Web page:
26 Mar 1999 March 26, 1999
March 26, 1999
The National Center for Public Policy Research
Amy Moritz Ridenour, President
20 F Street NW, Suite 700 Washington, D.C. 20001
Phone (202) 507-6398
Fax (301) 498-1301
* Lawyers’ Latest Litigation Target is All Wet
* Smokin’ in the Boys’ Room Leads to Lesson in the Courtroom
* Tort D’Jour: Lather, Rinse, Litigate
A Texas judge has delivered a sharp jab to the funny bone of the Republic of Bolivia after the Bolivian government filed suit against the U.S. tobacco industry in Brazoria County, Texas.
Last month, the Bolivian government filed suit seeking to recover health care costs it claims were incurred treating Bolivians suffering from tobacco-related illnesses.
In an strongly-worded order transferring the case to the U.S. District Court for the District of Columbia, Brazoria County Judge Samuel Kent questioned why the plaintiffs don’t "seem to have a court system their own government [has] confidence in" and why, "given the number of U.S. jurisdictions encompassing fascinating and exotic places the Republic of Bolivia [has] elected to file suit in the veritable hinterlands of Brazoria County."
Judge Kent went on to dispute the motivation behind Bolivia’s filing in Brazoria County, seeing that there "isn’t even a Bolivian restaurant anywhere near" Brazoria County, let alone a real, "live Bolivian" — which the court seriously doubts residents of Brazoria County have ever seen — "even on the Discovery Channel."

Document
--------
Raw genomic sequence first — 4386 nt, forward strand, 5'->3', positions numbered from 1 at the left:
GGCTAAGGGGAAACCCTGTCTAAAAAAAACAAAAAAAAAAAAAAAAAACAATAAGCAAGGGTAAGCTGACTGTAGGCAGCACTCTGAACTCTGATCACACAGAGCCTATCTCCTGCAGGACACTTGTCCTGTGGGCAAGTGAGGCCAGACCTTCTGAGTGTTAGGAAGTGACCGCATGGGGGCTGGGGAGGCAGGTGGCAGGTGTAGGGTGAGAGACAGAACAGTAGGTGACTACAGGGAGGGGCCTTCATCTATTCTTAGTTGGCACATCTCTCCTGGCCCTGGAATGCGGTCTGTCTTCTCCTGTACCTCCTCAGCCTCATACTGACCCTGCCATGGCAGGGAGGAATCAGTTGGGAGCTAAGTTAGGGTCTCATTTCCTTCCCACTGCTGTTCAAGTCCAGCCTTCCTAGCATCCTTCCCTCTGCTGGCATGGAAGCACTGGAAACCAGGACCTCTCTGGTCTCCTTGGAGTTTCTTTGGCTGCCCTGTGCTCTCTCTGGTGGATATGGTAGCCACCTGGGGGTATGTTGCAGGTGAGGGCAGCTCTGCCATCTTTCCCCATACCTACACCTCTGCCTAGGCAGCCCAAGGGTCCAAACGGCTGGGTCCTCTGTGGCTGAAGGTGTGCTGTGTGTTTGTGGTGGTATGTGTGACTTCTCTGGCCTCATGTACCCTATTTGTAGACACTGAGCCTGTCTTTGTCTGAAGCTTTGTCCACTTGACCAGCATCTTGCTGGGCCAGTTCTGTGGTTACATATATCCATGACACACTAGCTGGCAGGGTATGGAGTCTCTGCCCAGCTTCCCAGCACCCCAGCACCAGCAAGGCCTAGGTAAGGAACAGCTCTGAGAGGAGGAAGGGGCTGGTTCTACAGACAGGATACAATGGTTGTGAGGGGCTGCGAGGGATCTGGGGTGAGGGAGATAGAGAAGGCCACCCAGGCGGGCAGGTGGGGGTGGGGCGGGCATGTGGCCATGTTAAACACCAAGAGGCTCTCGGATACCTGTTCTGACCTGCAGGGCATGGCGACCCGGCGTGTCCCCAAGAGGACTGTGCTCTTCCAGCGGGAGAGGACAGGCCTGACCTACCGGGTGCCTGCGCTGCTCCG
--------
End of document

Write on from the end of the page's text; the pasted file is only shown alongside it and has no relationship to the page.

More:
Now that the world is safe from smoking and shooting, what might be next on the endangered product list, courtesy of our nation’s avenging trial lawyers? The answer may be no further than your kitchen sink, says trial lawyer extraordinnaire Wendell Gauthier.
In a recent New York Times profile, Gauthier cited the next possible target of trial lawyers: "Have I thought about [other industries to sue] since we branched into guns? Yes. Are there other public issues that in my view merit this type of litigation? Water. We have a problem right now with chemicals that are flooding into the water supply and an industry that again just refuses to address the problem."
Trial lawyers keeping our drinking water safe? Make mine straight up.
A recent Associated Press story reports that a New York high school student is being sued by a teacher for smoking in the boys’ room.
Gary Phillips, a math teacher at Liverpool New York’s Liverpool High School, has filed suit against 11th grader Brian Parrillo for smoking in the high school’s bathroom. Phillips alleges that the cloud of smoke he encountered in the boys’ room left him with a sore throat, watery eyes and head congestion. Phillips is seeking $57 for a doctor’s visit and allergy medication he claims he needed after his run-in with the smoke-filled air, in addition to an unspecified amount of punitive damages.
"I was fed up with getting sick," said Phillips, who says his real motivation in the case is to teach Parrillo a lesson. To that end, Phillips has indicated that any money he wins will go to charity, or to Parrillo’s father.
The Fort Lauderdale Sun-Sentinel reports that, citing liability concerns, officials at the Town Center Club of Bonaventure and Century Village in Pembroke Pines, Florida have banned soap from their gym showers. "We do not provide soap in the showers because, God forbid, someone might slip," explained Tony Gleeson, vice president of the clubhouse at Pembroke Pines.
The Bonaventure Town Center has already paid out $50,000 to settle just such a claim after a resident who slipped in the shower filed suit. Consequently, the clubhouse has removed all soap from its showers and is now posting signs warning bathers not to bring their own.
"What will be good is that we’ll document the people using soap so if they slip, they’ll know the warnings won’t look good in a jury’s eye," said Bob Fedderwitz, club executive director.